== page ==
In the great wars of the 20th century, the aggressor powers have often been reduced to a stalemate not just by enemy combatants, but by the occupied populace fighting back. This was the case for the Americans in Iraq and Afghanistan, and before that in Vietnam, and the same was true for the Nazis across many of the countries they occupied before and during the Second World War.
Such resistance generally comes in the form of guerilla tactics, sabotage and assassinations, actions an invading army will struggle to counter. However, for one Czech man resistance took a very different form.
Josef Mencik decided to fight the Nazis in his own way. Ignoring centuries of military progress, his chosen approach was to sally forth from his castle in full armor and on horseback, and charge at the approaching Nazi tanks like a medieval knight. Cervantes would have been proud.
An Honorable Knight
Mencik was born in February 1911, a proud patriot who eschewed modern luxuries for a knightly devotion to chivalry. No electricity, cars or other modern conveniences for Mencik: he would live by his ancient code, and that included fighting against evil wherever he saw it.
The knight lived in the Bohmerwald region of Czechoslovakia, and when the German troops crossed into his territory in 1938, he rode out to meet them in battle. What the Germans said when they saw a knight in full armor on horseback has sadly not been recorded.
But, astonishingly, this act of bravado was effective, at least at first. Mencik’s appearance at the head of the German column stopped the German troops from going any further into the occupied territory.
The German troops however quickly rallied themselves, and decided that the best course of action was to take no notice of this act of bravery from the knight. Instead they told him to go home. However, the knight was and his act of courage and taking only a halberd to defend his territory from the Germans passed into legend.
While his single-handed effort in defending Czechoslovakia might be a slight one, his efforts are still recognized as that of a brave man. However, many people also believe that what the knight did was foolhardy.
Confrontation at the Buccina Border
When the German troops were approaching the area to cross the border of Czechoslovakia at Buccina, they saw a lone man standing on horseback in their way. At first, the troops hesitated in crossing the border but then proceeded onwards.
Historians still debate whether the Germans found Josef Mencik brave or foolish. Many believe that his courageous act was successful in defending his castle, which technically remained undefeated in World War II. Of course, this is because Mencik was an irrelevance but the fact remains the Nazis never beat him.
People also say that Josef Mencik was a person who tried to live his life honestly. He could have lived a modern, comfortable life but also had an indomitable spirit. He was very helpful to people who lived around him. He was a generous person who treated everyone with respect and hospitality.
His armor suit was the finest, made in France. His horse was a beautiful thoroughbred, fully capable of charging into battle. And his halberd was fully half as tall again as he, a deadly weapon. Just not against tanks.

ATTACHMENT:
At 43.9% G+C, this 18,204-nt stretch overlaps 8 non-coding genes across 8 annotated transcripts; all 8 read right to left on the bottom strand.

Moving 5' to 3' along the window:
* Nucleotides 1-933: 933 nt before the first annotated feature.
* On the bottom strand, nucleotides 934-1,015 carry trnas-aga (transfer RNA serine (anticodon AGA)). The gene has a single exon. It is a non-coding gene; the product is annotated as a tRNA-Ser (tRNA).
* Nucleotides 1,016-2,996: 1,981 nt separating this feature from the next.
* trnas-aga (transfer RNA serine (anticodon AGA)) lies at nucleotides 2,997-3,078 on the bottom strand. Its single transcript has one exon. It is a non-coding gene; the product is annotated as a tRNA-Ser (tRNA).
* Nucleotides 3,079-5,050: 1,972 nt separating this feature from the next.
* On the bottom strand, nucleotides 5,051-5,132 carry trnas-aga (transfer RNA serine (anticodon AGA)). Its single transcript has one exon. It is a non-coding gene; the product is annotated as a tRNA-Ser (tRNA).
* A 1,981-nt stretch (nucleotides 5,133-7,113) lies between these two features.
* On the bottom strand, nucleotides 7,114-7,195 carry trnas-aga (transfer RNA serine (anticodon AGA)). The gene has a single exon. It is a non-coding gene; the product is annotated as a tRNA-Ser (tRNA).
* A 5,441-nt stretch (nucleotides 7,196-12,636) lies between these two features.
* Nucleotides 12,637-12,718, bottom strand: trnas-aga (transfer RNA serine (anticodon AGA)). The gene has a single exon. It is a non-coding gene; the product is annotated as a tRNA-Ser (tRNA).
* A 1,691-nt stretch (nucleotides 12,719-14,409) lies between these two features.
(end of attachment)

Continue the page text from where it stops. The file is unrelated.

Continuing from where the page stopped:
He was of course not a real knight, but he tried to adopt the knightly way of life. He started living a simple and medieval-era lifestyle. His castle that he restored himself echoed this way of life: by the time the Nazis approached, he was so embedded in this lifestyle that of course he would choose to face them.
The Man Himself
The old castle is still open to public visits where people can see the remnants of the life that Josef Mencik led. The castle is today a museum that houses all the antiquities that the knight had in his possession.
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Many people still come here to see the old medieval way of life that Josef Mencik led in the castle. For a simple person to adopt knightly values and have the courage to stand up to German troops alone to stop the invasion of Czechoslovakia is a tremendous incredible feat that is remembered today as a courageous effort.
But while we know much of his life as a knight, his origins are far more obscure. There are many historical accounts about the knight, but none of them are clear about where he actually came from: his true lineage has not been traced because he never shared the name of his father, mother or revealed if he had any siblings.
There are no records of his family tree that can be reliably trusted. However, it is believed that Josef Mencik was married and had two children. The name of his wife was Ema Mencikova. The knight also lived to a grand old age, dying aged 78. What happened to his family after his death is not clear.
Locals remember him as an odd man (unsurprisingly), a fan of herrings and beer and totally committed to his chosen vocation, even if said vocation had been extinct for centuries. Turns out however that when the locals needed a knight, he was there for them, and they will never forget that fact.
Even today, people look at the story of Josef Mencik and recognize him as a brave man because of his patriotism and courage. Many freedom fighters and personalities have been inspired by the life of the knight who fought the Nazis. To go in front of huge tanks and troops alone for one’s values is righteous and idealistic. By doing so, Josef Mencik left an unparalleled example of freedom and courage.
Top Image: Josef Mencik brought a halberd to a tank fight. Source: grape_vein / Adobe Stock.
By Bipin Dimri